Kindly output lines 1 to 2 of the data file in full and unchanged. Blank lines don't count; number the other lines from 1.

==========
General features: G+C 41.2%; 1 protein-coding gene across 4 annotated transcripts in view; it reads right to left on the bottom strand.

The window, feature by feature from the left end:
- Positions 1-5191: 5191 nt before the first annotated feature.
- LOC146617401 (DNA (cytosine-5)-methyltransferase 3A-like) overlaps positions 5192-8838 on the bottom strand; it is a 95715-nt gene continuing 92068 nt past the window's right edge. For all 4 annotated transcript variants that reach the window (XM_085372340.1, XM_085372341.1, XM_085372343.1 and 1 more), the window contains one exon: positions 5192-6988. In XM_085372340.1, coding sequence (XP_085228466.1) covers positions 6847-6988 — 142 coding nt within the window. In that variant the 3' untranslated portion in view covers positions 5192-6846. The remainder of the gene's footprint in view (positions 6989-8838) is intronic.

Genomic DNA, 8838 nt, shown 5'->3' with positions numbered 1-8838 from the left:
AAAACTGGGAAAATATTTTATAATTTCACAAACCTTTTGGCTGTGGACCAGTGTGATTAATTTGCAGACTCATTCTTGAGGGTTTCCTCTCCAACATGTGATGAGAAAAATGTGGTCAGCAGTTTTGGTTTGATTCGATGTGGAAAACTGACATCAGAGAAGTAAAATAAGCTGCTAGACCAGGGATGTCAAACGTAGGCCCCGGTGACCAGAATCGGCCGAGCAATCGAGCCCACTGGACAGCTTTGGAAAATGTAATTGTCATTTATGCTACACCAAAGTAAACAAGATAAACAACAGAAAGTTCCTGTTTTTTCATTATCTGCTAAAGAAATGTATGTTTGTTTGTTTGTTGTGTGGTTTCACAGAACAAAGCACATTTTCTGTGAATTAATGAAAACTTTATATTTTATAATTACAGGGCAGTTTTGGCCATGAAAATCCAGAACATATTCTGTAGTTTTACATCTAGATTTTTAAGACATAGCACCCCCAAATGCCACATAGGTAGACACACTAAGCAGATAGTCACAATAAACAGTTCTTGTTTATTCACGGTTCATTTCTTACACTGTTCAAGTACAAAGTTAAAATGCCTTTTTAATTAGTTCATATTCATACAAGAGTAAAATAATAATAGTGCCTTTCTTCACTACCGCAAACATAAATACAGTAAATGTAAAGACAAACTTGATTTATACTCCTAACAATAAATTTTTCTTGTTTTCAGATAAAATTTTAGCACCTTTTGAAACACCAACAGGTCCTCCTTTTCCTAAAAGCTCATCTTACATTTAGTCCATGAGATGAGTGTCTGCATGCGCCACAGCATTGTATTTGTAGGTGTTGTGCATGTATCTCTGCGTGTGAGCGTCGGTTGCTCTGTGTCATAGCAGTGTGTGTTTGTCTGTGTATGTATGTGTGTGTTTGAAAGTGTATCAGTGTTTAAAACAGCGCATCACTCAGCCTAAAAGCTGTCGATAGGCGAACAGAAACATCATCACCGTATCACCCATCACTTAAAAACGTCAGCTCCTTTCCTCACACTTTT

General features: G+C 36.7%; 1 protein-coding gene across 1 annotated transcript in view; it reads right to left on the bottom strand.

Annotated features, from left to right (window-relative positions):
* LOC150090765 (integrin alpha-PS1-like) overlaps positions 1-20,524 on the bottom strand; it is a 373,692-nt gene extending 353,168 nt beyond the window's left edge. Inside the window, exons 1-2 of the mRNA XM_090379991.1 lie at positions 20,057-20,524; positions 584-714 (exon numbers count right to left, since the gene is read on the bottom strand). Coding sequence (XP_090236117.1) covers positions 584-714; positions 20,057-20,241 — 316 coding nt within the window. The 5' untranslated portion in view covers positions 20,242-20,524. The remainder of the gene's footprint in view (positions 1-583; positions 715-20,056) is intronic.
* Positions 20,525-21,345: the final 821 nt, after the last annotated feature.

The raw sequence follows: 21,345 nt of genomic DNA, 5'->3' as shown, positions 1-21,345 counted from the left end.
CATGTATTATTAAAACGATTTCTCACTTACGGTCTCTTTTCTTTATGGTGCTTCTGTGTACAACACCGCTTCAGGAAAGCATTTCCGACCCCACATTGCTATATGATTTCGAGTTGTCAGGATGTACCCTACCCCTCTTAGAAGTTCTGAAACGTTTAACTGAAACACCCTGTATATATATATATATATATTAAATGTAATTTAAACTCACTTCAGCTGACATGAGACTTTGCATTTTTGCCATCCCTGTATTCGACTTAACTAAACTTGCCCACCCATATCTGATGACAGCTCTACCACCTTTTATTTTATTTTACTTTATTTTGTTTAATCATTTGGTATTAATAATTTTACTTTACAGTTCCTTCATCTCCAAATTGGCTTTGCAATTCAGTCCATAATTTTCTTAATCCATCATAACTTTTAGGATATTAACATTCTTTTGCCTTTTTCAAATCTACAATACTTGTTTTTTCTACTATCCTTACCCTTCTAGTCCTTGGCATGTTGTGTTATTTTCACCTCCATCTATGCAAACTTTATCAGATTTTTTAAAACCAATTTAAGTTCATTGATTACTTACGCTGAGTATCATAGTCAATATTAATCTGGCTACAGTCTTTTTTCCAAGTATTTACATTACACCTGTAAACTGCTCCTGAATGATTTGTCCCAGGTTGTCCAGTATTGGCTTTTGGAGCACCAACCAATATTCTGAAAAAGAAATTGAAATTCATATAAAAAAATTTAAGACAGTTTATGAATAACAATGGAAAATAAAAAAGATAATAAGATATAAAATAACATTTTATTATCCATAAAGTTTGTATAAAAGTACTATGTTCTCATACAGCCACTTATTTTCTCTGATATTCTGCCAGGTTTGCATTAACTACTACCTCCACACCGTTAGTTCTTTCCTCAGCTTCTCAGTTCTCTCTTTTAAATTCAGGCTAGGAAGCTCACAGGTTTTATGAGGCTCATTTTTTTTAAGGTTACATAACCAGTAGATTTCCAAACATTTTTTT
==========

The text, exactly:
General features: G+C 41.2%; 1 protein-coding gene across 4 annotated transcripts in view; it reads right to left on the bottom strand.

The window, feature by feature from the left end: